In an earlier era, in an earlier war, the recent exposés from Iraq and Afghanistan – with their shocking images, appalling laughter, video-game ethos – would have ‘shocked the conscience of the nation.’ In an earlier era, in an earlier war, when My Lai was exposed, it shocked the conscience of a whole lot of people who hadn’t been thinking very much about the war till then.
My Lai was hardly the first, and probably was not the worst US massacre of civilians in Vietnam. Casualties in Vietnam were exponentially higher than in Afghanistan. Still, when the reports came out, they hit the front pages. But these days, in today’s wars, the exposés were mostly relegated to page 13 of the New York Times, and there’s no evidence so far that any consciences were particularly shocked. The Pentagon responded that all the helicopter pilots and all the gunners had all operated within the official rules of engagement. No rules were broken.
And the Pentagon officials are probably right. The rules of engagement probably were not violated. The bylaws and directives of this war allow US Army helicopter gunners to shoot at unarmed Reuters photographers, and military convoys to fire on busloads of civilians in Afghanistan, and US Special Forces to murder pregnant women and teenaged girls in Iraq.
Of course the official rules of engagement don’t actually say that’s okay. General Stanley McChrystal, commander of all the US and NATO forces in Afghanistan, has been talking a lot about his concern over killing civilians. He doesn’t talk much about the danger to the Afghan civilians themselves, he talks mostly about how dangerous killing civilians is to the U.S. mission in Afghanistan. He apologizes, over and over again, and admits that "We’ve shot an amazing number of people and killed a number and, to my knowledge, none has proven to have been a real threat to the force." He’s apologizing a lot these days, because that "amazing number" is in fact a very large aggregate of people – Afghan civilians – who are being killed by U.S. troops. They’re mowed down in passenger buses on the road, they’re pregnant women and a teenaged girl killed by U.S. soldiers inside their own home, they’re attacked by US helicopter gunners quite certain that the guy with the big camera is a terrorist.
General McChrystal really is sorry. Protecting civilians really is our top priority. It’s the fog of war, the split-second decisions that our young soldiers have to make.
And you know, he’s partly right. Most of these young soldiers are from rural areas and small towns, drafted into the military by the lack-of-jobs draft, the lack-of-money-for-college draft, the lack-of-any-other-options draft. They are themselves victims of Bush’s, and now President Obama’s war, sent to kill and sometimes die in a war that will not make them or their families safer, a war that is impoverishing their own country even as it devastates the countries in which they fight. General McChrystal can apologize all he wants, but counter-insurgency and the U.S. "global war on terrorism" are all about sending U.S. and a few NATO troops to kill Afghans in their own country. No surprise that sometimes – often – they kill the "wrong" Afghans. The split-second decisions are dangerous and difficult and sometimes impossible. But why does the U.S. military get to decide who are the "right" Afghans to be killed in their own country, anyway?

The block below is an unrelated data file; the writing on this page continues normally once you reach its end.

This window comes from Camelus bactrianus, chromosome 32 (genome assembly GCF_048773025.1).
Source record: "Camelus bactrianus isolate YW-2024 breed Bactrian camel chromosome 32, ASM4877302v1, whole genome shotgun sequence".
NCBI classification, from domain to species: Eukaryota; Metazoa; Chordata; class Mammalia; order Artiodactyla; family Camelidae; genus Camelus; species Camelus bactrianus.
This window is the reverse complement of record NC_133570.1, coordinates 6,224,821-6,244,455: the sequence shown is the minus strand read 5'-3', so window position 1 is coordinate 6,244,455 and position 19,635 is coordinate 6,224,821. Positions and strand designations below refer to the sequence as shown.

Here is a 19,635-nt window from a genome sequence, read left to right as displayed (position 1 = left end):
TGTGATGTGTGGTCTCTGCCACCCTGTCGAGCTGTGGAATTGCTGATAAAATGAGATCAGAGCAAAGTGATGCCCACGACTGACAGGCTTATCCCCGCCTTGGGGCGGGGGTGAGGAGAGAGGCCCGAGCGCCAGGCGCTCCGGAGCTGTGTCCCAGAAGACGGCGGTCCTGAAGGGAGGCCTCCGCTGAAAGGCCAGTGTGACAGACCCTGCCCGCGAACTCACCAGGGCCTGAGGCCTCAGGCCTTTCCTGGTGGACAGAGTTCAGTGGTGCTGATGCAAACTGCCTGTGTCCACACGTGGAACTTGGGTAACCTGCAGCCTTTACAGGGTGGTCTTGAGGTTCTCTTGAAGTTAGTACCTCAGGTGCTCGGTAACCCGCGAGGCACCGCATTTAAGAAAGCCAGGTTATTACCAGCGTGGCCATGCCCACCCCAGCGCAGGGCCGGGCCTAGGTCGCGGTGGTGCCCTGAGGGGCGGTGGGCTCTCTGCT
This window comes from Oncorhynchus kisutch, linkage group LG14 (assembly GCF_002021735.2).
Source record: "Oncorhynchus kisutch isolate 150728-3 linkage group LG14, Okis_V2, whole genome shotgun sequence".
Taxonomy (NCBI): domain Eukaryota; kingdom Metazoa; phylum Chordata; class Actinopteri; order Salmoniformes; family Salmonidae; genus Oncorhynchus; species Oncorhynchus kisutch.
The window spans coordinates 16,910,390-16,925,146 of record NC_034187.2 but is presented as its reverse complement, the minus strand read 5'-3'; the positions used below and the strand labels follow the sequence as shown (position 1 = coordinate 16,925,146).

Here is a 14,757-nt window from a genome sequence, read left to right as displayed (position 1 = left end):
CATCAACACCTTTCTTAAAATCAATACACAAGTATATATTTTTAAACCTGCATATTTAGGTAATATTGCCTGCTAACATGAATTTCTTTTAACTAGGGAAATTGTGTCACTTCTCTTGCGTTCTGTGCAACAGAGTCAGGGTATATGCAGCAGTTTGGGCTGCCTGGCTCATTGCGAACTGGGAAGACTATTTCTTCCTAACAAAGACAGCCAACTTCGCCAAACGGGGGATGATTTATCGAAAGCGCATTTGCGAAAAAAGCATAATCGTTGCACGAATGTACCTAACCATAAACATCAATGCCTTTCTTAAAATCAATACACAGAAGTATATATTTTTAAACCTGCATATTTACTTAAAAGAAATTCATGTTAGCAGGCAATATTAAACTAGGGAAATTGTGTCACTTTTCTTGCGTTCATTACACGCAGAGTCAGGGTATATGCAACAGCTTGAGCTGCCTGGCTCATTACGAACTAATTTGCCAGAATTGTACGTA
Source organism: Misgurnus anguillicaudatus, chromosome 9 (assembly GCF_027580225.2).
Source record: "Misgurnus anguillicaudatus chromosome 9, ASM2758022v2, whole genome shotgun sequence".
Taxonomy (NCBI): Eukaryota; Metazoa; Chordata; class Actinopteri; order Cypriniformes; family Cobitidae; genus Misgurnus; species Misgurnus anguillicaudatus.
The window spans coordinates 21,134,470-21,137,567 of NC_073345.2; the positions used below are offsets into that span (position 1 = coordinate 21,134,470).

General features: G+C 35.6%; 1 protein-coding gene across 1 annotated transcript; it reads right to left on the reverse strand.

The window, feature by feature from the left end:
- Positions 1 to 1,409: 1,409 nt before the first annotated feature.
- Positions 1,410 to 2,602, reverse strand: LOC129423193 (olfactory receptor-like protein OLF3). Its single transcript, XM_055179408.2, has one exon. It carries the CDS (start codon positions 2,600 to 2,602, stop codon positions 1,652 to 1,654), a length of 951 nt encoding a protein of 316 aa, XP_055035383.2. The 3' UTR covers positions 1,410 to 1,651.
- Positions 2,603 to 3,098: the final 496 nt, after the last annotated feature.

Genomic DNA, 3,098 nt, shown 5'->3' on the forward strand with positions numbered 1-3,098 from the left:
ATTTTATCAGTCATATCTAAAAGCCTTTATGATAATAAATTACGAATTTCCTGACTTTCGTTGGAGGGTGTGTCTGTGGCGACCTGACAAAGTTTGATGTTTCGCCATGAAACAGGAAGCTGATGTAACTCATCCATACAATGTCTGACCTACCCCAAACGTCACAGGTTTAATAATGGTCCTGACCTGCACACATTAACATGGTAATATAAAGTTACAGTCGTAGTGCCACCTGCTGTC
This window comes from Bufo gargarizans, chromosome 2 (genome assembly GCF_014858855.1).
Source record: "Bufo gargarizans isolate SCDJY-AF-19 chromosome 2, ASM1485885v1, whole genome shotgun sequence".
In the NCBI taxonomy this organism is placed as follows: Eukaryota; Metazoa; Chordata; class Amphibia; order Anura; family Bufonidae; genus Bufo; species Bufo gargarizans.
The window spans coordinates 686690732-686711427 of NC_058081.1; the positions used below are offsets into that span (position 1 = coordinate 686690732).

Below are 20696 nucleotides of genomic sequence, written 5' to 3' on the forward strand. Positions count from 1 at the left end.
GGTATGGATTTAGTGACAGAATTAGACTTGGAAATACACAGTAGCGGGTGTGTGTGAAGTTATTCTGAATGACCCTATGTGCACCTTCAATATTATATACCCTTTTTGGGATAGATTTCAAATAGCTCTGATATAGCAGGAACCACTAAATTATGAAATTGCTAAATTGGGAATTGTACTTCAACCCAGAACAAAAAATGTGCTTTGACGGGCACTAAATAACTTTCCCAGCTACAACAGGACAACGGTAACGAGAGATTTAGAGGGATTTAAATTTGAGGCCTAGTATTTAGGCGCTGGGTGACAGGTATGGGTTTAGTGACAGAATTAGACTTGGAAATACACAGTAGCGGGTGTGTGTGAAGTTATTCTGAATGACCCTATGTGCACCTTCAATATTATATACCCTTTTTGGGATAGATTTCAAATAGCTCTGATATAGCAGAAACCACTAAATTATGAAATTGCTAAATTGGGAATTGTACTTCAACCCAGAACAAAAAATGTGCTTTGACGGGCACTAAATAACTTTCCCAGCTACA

Some of the recent exposés demonstrate that not every operation in Afghanistan or Iraq is shrouded in the "fog of war." The pilots and gunners in the helicopter gunships hovering over the Reuters journalists and the crowd of Iraqi civilians around them in 2007 were eager, laughing, urging each other on to the kill. When a local van pulled up to help transport some of the dead and wounded, the gunners asked for and got permission to fire again; this time they wounded two children, but blamed the Iraqi victims because "it’s their fault for bringing their kids into a battle." In the February 2010 incident, if the reports of the Afghan investigators are correct, the US Special Forces – among the most highly trained killers of the US military – killed two innocent men in their Gardez courtyard and three women inside their house, then approached the dead women and girl to remove incriminating evidence (presumably identifiably made-in-the-USA bullets) from their bodies.
Does anyone still need to ask "why do they hate us?" The only ones this war makes safer are the war profiteers pocketing billion-dollar contracts – and the politicians pocketing campaign contributions in return. This war does not make Afghan or Iraqi lives better, the cost is devastating our economy, and there is no military victory in our future. The sooner we acknowledge that, and start withdrawing all the troops and drones and planes and close the bases, the sooner we can begin to make good on our real debt – humanitarian, not military – to the peoples of Iraq and Afghanistan.
Phyllis Bennis is a Fellow of the Institute for Policy Studies and co-author of Ending the US War in Afghanistan: A Primer.